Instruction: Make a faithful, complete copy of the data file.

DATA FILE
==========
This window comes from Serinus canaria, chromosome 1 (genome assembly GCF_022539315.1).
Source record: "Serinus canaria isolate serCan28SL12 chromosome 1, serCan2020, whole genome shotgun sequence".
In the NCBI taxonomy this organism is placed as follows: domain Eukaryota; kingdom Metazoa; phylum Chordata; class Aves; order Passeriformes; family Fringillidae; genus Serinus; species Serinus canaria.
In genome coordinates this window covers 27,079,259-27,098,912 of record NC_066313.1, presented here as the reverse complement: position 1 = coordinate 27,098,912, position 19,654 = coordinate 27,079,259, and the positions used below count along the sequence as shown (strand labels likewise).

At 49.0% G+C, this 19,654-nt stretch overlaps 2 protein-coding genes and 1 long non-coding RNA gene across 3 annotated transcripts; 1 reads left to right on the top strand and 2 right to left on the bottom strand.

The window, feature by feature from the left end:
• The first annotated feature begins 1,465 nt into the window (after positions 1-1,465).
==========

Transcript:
This window comes from Serinus canaria, chromosome 1 (genome assembly GCF_022539315.1).
Source record: "Serinus canaria isolate serCan28SL12 chromosome 1, serCan2020, whole genome shotgun sequence".
In the NCBI taxonomy this organism is placed as follows: domain Eukaryota; kingdom Metazoa; phylum Chordata; class Aves; order Passeriformes; family Fringillidae; genus Serinus; species Serinus canaria.
In genome coordinates this window covers 27,079,259-27,098,912 of record NC_066313.1, presented here as the reverse complement: position 1 = coordinate 27,098,912, position 19,654 = coordinate 27,079,259, and the positions used below count along the sequence as shown (strand labels likewise).

At 49.0% G+C, this 19,654-nt stretch overlaps 2 protein-coding genes and 1 long non-coding RNA gene across 3 annotated transcripts; 1 reads left to right on the top strand and 2 right to left on the bottom strand.

The window, feature by feature from the left end:
• The first annotated feature begins 1,465 nt into the window (after positions 1-1,465).